UK - Firms looking to cut costs by closing their final salary pension schemes could in fact be adding to their cost base, according to Aon Consulting.
According to research carried out by Aon, 85% of firms that have switched from defined benefit to defined contribution have done so in an effort to keep costs under control. Paul McGlone, Aon principal and actuary, said: “In some circumstances a new DC scheme might actually cost more than the old DB scheme.”
As an example, Aon claims that if a company has a low staff turnover rate, then closing the DB scheme to new members will have “little impact”. There is little point in closing the DB scheme to new members in this instance as it will cost more to setup and maintain the DC plan, according to Aon.
Aside from legal and administrative costs and obstacles, one major problem could be communication with DC scheme members, a challenge that Aon claims is “inherent in DC arrangements”.
The high level of participation required of scheme members means that communication becomes more than a case of simply delivering information, according to Aon.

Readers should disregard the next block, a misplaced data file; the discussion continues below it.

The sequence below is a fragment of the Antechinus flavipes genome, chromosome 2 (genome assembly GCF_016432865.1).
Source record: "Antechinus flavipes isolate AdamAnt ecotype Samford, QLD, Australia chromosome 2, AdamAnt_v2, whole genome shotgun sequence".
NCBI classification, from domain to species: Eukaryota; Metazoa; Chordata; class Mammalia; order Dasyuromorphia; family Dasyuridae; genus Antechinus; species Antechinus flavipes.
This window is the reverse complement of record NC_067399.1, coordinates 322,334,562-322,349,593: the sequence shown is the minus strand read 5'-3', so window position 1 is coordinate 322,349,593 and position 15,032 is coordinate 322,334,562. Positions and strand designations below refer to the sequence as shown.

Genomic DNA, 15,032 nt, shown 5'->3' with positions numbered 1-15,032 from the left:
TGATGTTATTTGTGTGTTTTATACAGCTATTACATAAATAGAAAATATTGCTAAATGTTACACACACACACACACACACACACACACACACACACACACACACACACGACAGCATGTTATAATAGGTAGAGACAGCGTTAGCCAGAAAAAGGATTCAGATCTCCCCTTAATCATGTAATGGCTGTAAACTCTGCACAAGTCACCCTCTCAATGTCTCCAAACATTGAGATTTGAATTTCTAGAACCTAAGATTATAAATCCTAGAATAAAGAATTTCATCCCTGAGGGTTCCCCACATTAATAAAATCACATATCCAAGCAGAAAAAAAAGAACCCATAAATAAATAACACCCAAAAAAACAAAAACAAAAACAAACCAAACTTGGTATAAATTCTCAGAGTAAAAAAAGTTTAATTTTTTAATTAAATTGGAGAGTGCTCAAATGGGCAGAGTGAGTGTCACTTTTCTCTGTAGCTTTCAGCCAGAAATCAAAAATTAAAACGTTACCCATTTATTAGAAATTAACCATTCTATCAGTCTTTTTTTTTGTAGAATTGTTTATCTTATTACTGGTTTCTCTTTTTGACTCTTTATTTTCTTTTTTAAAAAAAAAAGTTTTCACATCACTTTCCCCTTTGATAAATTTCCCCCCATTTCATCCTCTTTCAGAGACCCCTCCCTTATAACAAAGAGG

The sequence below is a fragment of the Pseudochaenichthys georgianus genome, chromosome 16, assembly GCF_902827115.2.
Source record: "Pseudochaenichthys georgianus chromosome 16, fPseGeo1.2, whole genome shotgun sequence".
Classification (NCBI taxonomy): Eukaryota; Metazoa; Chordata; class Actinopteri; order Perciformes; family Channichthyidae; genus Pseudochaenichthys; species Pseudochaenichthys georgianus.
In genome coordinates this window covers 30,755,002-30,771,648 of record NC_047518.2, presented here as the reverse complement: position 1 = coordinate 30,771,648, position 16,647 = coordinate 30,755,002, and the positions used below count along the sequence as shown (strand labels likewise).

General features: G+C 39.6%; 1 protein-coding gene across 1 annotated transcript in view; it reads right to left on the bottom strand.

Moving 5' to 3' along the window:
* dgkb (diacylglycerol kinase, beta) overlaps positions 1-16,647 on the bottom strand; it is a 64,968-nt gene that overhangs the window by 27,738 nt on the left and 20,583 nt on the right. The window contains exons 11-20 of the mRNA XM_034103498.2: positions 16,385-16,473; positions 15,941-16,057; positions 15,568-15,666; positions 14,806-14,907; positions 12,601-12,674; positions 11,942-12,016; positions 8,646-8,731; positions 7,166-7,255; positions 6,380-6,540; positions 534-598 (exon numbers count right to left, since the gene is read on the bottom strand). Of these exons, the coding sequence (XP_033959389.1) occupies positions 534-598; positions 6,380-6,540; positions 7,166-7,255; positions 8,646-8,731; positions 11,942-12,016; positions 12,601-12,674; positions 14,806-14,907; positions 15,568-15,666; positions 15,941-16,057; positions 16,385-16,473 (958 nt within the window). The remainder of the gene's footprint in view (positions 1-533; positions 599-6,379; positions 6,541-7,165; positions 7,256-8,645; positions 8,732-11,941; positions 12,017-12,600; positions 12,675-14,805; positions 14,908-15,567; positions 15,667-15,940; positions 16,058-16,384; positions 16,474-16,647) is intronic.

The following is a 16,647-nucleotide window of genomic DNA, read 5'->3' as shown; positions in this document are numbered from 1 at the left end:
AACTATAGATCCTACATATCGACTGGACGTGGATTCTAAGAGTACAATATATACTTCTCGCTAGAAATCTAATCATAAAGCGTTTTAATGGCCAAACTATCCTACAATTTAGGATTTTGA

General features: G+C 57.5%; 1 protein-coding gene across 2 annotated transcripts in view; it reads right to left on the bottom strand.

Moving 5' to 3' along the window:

The consultant claims that in most cases, delivering information - and educating members in making effective investment decisions - will require more time and resources from the plan sponsor than it had originally committed to its DB scheme.
By Geoffrey Ho
Sir Philip Green's restructuring proposals for his retail giant Arcadia will not "adequately protect" its pension schemes' members, The Pensions Regulator (TPR) has said.
The Marks and Spencer Pension Scheme has completed buy-in deals worth £1.4bn with two insurers, mirroring similar transactions last year.
There have now been a total of 47 buy-in and buyout deals of over £500m announced since 2007. The full list, provided courtesy of LCP, is as follows...